Empathy is a squishy word. Sometimes it’s confused with sympathy or misinterpreted as “being nice.” That isn’t empathy. Empathy is about understanding. Empathy lets us see the world from other points of view and helps us form insights that can lead us to new and better ways of thinking, being, and doing.
The words business and empathy are rarely used together—in fact, for some of us they might even sound oxymoronic, but there are incredible benefits to taking on others’ perspective in the context of our professional lives. That’s what Applied Empathy is about. Empathy is not some out-of-reach mystical power. Instead it is a skill that each of us can make a part of our daily practice and ultimately bring into the organizations we serve.
My aim with Applied Empathy is to present a set a skills and tools that will allow you to:
- Understand your customers’ needs and improve your products and services by infusing them with rich, meaningful insights gleaned from a newfound perspective.
- Connect and collaborate with your teams more effectively—understanding the skills and styles of each person and how to get the most out of your interactions.
- Lead with a new awareness that will undoubtedly aid you in not only understanding others better but, perhaps more important, understanding the truest aspects of your own self.
Applying empathy may seem obvious for one-to-one interactions, and it is a critical part of any good relationship, but it’s also a powerful advantage when applied at the business level to gain perspective within your company’s walls and in the world within which the company operates.
There are countless instances in the business world where companies have missed the opportunity to apply empathy, many of them paying dearly for the oversight.
One of the most infamous was Xerox’s fumbled opportunity to lead the personal computing industry. Back in the 1960s, Xerox’s 914 photocopier revolutionized the business world. At the same time, the company’s innovation facility, the Palo Alto Research Center (PARC), was fast at work developing other new and insightful products. One of those was the Xerox Alto, the first fully functional personal computer. It had processing power, a graphic interface, and even a mouse. So why isn’t Xerox a computing juggernaut today?
In the 1970s, Xerox’s leadership was largely focused on raking in the massive profits generated by the 914 photocopier—which was not sold but leased to customers, who were charged per page—instead of looking out into the world and using empathy to sense the growing demand for personal computing. They didn’t do anything with the Alto or, frankly, with many of the other great inventions that PARC was churning out. They were preoccupied with their current successes and uninterested in understanding the shifting consumer needs around them. As a result, they missed one of the greatest technology booms the business world has ever experienced.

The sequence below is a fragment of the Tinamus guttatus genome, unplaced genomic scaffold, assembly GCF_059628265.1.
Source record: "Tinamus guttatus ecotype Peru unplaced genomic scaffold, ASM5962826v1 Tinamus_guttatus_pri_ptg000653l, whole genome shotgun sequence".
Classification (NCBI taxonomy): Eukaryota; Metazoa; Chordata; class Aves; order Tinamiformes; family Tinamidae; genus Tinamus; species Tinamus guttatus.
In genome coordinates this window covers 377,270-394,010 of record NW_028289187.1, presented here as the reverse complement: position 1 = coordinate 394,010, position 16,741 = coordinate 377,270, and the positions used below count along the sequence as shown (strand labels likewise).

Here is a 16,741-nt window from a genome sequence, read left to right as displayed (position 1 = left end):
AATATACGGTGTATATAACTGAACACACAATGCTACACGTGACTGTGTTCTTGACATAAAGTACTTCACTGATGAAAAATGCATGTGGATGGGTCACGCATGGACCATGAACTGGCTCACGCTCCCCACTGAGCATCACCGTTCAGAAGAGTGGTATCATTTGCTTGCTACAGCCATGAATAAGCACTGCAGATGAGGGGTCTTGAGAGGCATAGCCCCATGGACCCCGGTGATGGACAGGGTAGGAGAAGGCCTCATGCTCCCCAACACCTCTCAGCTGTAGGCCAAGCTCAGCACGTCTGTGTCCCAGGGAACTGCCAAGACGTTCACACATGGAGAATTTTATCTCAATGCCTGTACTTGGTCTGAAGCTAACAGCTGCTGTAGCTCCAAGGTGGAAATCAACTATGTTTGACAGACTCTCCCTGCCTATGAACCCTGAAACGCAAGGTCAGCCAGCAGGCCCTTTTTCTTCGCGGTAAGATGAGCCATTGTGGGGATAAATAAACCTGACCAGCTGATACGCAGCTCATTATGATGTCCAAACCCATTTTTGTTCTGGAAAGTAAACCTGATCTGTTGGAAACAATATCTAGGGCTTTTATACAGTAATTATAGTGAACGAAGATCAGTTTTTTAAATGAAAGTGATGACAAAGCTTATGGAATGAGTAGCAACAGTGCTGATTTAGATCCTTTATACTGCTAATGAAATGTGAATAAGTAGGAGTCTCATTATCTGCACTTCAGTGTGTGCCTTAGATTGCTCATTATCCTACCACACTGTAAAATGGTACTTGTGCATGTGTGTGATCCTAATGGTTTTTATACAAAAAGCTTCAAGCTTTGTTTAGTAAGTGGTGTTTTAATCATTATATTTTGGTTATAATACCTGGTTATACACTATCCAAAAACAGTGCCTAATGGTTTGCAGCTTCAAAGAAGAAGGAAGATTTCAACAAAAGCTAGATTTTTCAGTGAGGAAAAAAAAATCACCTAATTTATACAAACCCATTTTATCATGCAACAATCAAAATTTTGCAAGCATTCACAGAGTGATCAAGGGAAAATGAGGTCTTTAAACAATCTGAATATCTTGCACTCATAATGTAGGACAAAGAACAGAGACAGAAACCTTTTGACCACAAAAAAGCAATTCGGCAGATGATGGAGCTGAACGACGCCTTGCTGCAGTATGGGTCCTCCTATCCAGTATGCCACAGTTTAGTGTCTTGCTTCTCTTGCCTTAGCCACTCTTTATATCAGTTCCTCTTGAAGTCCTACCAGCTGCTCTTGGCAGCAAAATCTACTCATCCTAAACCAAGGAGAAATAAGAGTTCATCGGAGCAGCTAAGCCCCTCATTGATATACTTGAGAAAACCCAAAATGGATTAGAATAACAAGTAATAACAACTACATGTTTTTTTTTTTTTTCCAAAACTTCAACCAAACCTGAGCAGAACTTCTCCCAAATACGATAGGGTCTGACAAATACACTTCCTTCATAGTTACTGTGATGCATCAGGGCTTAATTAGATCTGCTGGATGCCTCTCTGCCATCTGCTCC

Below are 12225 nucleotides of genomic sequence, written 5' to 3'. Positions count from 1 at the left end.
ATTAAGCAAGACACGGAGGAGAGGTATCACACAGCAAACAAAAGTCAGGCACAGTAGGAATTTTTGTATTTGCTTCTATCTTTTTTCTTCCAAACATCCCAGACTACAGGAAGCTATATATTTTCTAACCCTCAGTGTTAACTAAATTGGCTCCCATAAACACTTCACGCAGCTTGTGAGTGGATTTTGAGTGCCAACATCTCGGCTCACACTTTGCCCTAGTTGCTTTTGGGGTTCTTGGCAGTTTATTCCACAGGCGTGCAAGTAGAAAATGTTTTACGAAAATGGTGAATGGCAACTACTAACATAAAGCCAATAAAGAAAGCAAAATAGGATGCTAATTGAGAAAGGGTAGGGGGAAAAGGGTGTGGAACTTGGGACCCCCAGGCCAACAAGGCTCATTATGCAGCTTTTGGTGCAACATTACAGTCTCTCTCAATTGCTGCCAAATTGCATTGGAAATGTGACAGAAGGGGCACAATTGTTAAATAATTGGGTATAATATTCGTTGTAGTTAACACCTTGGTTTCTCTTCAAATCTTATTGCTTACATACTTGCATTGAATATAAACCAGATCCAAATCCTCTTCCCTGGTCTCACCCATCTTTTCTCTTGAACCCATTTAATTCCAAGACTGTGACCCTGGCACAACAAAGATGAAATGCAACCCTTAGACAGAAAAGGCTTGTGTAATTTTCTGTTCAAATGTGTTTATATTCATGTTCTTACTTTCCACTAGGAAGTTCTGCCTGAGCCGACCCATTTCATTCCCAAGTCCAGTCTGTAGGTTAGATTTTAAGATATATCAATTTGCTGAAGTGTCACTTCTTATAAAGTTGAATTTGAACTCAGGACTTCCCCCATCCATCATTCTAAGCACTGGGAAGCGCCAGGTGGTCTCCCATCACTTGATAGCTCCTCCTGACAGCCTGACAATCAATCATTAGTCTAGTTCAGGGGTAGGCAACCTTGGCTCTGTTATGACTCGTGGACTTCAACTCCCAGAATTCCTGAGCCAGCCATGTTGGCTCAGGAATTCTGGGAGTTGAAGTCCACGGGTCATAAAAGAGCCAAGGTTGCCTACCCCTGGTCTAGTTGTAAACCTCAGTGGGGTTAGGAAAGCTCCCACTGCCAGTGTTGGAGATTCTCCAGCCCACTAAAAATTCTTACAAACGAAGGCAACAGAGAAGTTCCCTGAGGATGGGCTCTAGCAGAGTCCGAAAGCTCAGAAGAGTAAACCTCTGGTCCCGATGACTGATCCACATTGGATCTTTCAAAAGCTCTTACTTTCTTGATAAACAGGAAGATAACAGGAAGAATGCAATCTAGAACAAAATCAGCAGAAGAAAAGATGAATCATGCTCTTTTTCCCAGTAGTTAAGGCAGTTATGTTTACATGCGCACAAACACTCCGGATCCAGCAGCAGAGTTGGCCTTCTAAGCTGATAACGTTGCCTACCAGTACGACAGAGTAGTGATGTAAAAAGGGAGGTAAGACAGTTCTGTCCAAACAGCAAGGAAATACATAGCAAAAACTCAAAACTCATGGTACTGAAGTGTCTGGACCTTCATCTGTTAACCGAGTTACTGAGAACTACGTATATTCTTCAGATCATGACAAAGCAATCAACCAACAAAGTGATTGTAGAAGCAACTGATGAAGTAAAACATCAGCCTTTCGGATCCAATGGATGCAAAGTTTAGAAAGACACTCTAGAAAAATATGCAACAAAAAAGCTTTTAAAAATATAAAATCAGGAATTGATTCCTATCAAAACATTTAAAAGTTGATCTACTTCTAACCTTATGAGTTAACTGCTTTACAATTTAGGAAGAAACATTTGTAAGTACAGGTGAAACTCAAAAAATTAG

Another more recent example of a lack of empathic leadership can be seen in the music industry’s inglorious failure to participate in the digital music revolution. While executives stretched their travel and expense accounts to the max and obsessed over CD distribution deals with brick-and-mortar retailers, Napster and LimeWire were hard at work building a completely new, and more empathic, distribution system that aligned with consumers and their needs (though not empathic to the artists or the record industry they were disrupting). Missing that opportunity crushed the major music labels’ business and gave rise to powerhouses such as Apple Music and Spotify.
Would empathy alone have saved those companies from disaster? It’s hard to say. But had they applied empathy more meaningfully in their decision making, they could have recognized new and innovative ways to lead their businesses into the next era.
Fortunately, plenty of companies are applying empathy to solve tough challenges and lead teams with new and powerful insight.
A darling of the start-up world, Warby Parker’s meteoric growth can be closely mapped to its executives’ clear understanding of the “grit” in the retail eyewear experience. Consumers weren’t getting what they needed from any of the big players in the space, and Warby Parker’s founders saw an opportunity to jump into the category offering a more human, service-oriented approach that has been voraciously embraced. (Full disclosure: we’ve worked with them and can attest to their empathic strengths firsthand.)
My own company, Sub Rosa, is a strategy and design studio that works with large, often complex corporations as well as progressive thinkers in government, entertainment, and the start-up world to help them evolve their businesses with empathy. We have worked with some of the world’s most recognizable companies and leaders, and I’m proud that those clients have sought us out because we offer fresh solutions that support their need to explore, learn, and grow.
Our clients come to us because we can help them figure out who they truly are, what they are actually trying to accomplish, and, perhaps most important, show them how to take their goals or their businesses to a higher level.
Empathy lets us better understand the people we are trying to serve and gives us perspective and insight that can drive greater, more effective actions. The seemingly magical quality of empathy is the connection it helps us form with other people. Some of us are born with an overwhelming degree of empathy, while others are callous or even blind to the perspectives of others. The rest of us fall somewhere in between. But empathy is more than just a natural talent; it can also be a process, a learned skill, developed and applied when and where needed.
Applied Empathy: The New Language of Leadership is available wherever books are sold.